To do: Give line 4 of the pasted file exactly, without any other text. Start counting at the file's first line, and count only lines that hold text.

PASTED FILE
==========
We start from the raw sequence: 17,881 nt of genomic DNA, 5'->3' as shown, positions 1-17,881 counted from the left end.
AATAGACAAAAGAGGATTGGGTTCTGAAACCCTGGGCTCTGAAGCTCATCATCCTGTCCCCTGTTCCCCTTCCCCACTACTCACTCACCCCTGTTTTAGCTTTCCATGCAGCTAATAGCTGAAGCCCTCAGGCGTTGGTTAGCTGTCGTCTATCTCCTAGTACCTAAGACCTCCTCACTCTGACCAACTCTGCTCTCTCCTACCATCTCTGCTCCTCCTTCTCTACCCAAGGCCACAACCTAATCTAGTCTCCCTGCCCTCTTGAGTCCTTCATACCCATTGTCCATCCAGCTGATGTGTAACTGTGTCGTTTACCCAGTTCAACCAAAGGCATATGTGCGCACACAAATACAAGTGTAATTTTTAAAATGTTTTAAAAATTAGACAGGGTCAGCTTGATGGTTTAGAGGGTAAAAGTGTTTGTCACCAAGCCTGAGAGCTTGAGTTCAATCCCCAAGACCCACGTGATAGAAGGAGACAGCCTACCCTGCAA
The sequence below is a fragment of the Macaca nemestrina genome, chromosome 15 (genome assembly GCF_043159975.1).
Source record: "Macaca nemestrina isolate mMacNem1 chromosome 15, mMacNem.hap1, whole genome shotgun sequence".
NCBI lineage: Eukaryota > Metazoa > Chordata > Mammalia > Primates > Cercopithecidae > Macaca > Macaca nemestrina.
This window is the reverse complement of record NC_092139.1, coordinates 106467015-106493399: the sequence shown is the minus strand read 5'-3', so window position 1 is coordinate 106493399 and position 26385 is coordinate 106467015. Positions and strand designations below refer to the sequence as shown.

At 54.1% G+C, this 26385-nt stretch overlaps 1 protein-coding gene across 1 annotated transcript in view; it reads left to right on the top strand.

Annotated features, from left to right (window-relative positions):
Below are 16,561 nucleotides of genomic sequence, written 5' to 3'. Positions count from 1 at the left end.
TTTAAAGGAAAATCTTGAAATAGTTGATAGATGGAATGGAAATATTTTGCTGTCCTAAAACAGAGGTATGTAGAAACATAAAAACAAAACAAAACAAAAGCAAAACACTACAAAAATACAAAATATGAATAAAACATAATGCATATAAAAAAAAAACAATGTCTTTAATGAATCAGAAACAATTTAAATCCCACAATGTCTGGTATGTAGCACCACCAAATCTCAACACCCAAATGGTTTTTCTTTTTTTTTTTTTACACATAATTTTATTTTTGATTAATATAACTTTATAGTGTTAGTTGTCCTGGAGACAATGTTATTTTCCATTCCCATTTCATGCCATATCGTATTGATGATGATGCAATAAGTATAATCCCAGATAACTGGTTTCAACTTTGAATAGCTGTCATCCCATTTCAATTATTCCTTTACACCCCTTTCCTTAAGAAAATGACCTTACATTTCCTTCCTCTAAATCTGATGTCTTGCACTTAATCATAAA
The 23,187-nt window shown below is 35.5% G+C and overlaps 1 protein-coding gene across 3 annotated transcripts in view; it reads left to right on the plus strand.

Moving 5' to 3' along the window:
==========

Source record: "Macaca nemestrina isolate mMacNem1 chromosome 15, mMacNem.hap1, whole genome shotgun sequence".